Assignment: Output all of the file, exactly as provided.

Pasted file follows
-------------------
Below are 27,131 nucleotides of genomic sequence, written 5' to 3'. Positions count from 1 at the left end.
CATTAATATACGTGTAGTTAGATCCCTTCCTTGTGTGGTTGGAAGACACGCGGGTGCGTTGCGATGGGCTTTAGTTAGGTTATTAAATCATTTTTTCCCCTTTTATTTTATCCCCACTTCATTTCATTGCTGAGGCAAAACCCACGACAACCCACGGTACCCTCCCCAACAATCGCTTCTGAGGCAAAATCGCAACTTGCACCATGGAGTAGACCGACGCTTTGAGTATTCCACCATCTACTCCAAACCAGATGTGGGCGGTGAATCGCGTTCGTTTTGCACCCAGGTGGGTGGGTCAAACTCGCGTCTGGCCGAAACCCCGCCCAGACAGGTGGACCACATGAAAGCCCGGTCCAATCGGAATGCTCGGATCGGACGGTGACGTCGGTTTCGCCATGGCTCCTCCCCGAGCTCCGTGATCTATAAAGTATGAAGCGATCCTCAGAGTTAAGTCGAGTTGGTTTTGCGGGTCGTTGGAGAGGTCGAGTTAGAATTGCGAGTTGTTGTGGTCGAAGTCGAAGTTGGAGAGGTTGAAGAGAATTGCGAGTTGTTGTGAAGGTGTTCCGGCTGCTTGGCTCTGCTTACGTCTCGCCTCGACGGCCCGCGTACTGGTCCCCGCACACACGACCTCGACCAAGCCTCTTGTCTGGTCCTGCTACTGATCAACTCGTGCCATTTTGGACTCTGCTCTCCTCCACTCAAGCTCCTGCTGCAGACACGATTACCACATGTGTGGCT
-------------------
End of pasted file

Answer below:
Below are 27,131 nucleotides of genomic sequence, written 5' to 3'. Positions count from 1 at the left end.
CATTAATATACGTGTAGTTAGATCCCTTCCTTGTGTGGTTGGAAGACACGCGGGTGCGTTGCGATGGGCTTTAGTTAGGTTATTAAATCATTTTTTCCCCTTTTATTTTATCCCCACTTCATTTCATTGCTGAGGCAAAACCCACGACAACCCACGGTACCCTCCCCAACAATCGCTTCTGAGGCAAAATCGCAACTTGCACCATGGAGTAGACCGACGCTTTGAGTATTCCACCATCTACTCCAAACCAGATGTGGGCGGTGAATCGCGTTCGTTTTGCACCCAGGTGGGTGGGTCAAACTCGCGTCTGGCCGAAACCCCGCCCAGACAGGTGGACCACATGAAAGCCCGGTCCAATCGGAATGCTCGGATCGGACGGTGACGTCGGTTTCGCCATGGCTCCTCCCCGAGCTCCGTGATCTATAAAGTATGAAGCGATCCTCAGAGTTAAGTCGAGTTGGTTTTGCGGGTCGTTGGAGAGGTCGAGTTAGAATTGCGAGTTGTTGTGGTCGAAGTCGAAGTTGGAGAGGTTGAAGAGAATTGCGAGTTGTTGTGAAGGTGTTCCGGCTGCTTGGCTCTGCTTACGTCTCGCCTCGACGGCCCGCGTACTGGTCCCCGCACACACGACCTCGACCAAGCCTCTTGTCTGGTCCTGCTACTGATCAACTCGTGCCATTTTGGACTCTGCTCTCCTCCACTCAAGCTCCTGCTGCAGACACGATTACCACATGTGTGGCT